Commentary. At the heart of Roosevelt's New Deal were extraordinary collective projects, such as the electrification of rural areas, the rehabilitation of degraded neighborhoods and the creation of parks. A similar opportunity is opening up today, and we can seize it in order to replace an unhealthy development model.

The left is back to its roots: guaranteed work and taxes on the rich

A plethora of initiatives for a “job guarantee” are coming up in the US Democratic Party, a cause that was promoted by Bernie Sanders—his socialist outlook leading him to embrace a cause that has been promoted for a long time by think tanks like the Levy Institute—but which has now been picked up by centrist figures as well, aiming to revitalize the argument for the superiority of public services. The focus on a “job guarantee,” especially for young people and women, is the immediate sign of the reality of the rediscovery of a value and a goal that had been considered obsolete.

In Italy as well, the objective of “full and quality employment” has finally been taken up with an admirable degree of analytical effort and political determination, starting from CGIL’s efforts since 2013 with its Work Plan, which is now again being pursued, with both imagination and determination, by the new leader of CGIL, Maurizio Landini. In turn, the goal of full employment is rooted in the urgent need to concentrate all productive forces towards the revival of investments, both public and private, which need to be given new life within a renewed effort for the grand design of a new model of development, which would be centered on the questions of “why,” “for whom,” and “how to produce.”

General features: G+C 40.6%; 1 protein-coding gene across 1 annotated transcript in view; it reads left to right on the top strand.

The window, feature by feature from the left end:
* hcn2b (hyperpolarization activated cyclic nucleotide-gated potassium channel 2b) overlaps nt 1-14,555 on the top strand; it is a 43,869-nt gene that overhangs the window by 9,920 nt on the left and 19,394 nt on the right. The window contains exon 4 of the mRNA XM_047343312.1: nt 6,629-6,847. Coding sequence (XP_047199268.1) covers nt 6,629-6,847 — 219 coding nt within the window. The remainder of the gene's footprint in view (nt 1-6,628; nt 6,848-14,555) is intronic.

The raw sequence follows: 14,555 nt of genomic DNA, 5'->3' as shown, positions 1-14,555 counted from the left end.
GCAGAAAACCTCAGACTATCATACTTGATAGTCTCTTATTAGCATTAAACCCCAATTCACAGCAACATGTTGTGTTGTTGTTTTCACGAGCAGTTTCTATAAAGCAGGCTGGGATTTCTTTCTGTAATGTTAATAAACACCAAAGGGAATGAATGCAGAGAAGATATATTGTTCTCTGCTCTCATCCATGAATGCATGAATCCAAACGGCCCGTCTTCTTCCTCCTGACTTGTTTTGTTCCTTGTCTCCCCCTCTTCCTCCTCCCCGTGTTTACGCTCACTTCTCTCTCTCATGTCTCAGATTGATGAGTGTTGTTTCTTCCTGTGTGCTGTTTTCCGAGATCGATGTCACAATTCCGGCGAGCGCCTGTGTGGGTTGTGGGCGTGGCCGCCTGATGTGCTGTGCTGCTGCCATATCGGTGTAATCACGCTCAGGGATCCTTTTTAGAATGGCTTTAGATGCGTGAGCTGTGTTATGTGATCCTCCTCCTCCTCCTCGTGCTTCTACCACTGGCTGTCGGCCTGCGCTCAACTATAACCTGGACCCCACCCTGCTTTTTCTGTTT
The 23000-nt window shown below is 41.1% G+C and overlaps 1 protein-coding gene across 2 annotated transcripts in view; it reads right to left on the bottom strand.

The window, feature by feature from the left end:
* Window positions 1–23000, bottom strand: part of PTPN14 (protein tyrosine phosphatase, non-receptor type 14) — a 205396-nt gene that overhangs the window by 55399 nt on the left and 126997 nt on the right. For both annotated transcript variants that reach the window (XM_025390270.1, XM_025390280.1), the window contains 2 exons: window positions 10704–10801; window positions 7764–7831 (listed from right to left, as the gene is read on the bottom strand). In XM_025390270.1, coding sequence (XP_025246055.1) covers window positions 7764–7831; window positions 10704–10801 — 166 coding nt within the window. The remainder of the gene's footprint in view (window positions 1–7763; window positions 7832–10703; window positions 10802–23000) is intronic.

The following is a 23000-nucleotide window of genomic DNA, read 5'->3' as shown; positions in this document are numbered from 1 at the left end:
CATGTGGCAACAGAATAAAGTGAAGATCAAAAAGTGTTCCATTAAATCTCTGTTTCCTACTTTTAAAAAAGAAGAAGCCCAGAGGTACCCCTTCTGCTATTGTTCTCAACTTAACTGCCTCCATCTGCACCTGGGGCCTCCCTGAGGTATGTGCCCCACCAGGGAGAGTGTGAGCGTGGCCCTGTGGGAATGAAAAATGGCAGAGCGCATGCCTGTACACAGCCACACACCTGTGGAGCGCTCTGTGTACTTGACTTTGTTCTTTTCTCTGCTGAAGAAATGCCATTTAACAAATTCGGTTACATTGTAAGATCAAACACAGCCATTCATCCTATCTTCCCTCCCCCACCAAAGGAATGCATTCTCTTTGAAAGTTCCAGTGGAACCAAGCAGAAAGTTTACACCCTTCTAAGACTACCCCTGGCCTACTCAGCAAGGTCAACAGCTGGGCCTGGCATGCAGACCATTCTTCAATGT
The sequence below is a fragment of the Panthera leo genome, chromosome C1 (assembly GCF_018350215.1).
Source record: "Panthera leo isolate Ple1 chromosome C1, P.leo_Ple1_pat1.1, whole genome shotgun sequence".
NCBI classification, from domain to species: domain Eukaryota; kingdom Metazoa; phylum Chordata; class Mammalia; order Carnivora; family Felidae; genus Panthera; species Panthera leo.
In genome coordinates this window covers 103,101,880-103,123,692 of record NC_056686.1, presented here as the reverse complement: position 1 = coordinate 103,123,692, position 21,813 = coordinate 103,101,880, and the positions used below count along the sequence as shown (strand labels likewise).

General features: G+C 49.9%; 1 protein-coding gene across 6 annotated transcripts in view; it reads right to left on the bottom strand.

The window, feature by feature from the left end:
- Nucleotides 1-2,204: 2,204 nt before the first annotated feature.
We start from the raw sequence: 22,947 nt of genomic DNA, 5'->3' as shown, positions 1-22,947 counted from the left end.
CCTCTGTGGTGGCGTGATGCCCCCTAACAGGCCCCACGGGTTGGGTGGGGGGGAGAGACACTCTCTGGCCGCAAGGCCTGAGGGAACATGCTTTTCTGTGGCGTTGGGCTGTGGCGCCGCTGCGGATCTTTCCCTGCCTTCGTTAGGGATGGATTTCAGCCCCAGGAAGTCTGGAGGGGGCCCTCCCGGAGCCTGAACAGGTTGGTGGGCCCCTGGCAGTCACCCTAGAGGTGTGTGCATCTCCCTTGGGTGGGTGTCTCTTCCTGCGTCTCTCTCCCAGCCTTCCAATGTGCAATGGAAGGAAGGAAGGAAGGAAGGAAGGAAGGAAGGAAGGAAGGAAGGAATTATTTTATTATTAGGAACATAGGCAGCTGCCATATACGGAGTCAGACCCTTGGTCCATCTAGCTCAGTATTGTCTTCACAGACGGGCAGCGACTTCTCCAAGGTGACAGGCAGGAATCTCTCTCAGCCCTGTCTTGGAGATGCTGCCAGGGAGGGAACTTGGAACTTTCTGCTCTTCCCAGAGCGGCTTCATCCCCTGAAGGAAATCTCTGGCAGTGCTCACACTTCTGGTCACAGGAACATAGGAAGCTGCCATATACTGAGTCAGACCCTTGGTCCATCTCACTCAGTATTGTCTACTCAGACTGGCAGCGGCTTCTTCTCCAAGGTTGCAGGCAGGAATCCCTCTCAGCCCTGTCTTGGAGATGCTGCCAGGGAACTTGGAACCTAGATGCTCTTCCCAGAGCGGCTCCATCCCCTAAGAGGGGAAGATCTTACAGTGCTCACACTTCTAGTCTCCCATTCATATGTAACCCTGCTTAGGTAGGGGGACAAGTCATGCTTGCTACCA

To this interconnected nexus of values ​​and goals, the US Democrats are also adding the revival of the democratic legitimacy of progressive taxation, a liberation from the dominance of the neoliberal dogma of cutting taxes anywhere, at any time and as much as possible. The Democrats are instead proposing a large increase in the highest tax rates for the richest taxpayers (up to 70%, in the proposal put forward by Ocasio-Cortez), as well as more ambitious taxation on companies and estates.

All this shows that, when the intellectual arguments are effectively combined with the ethical ones, the entire political environment can change, profoundly and rapidly. This is why moral reasoning and emotional energy are showing themselves to be strategic resources.

It is precisely these resources that are lacking among the Italian and European left, as Peppe Provenzano argues in his book La sinistra e la scintilla (“The left and the spark,” ed. Donzelli).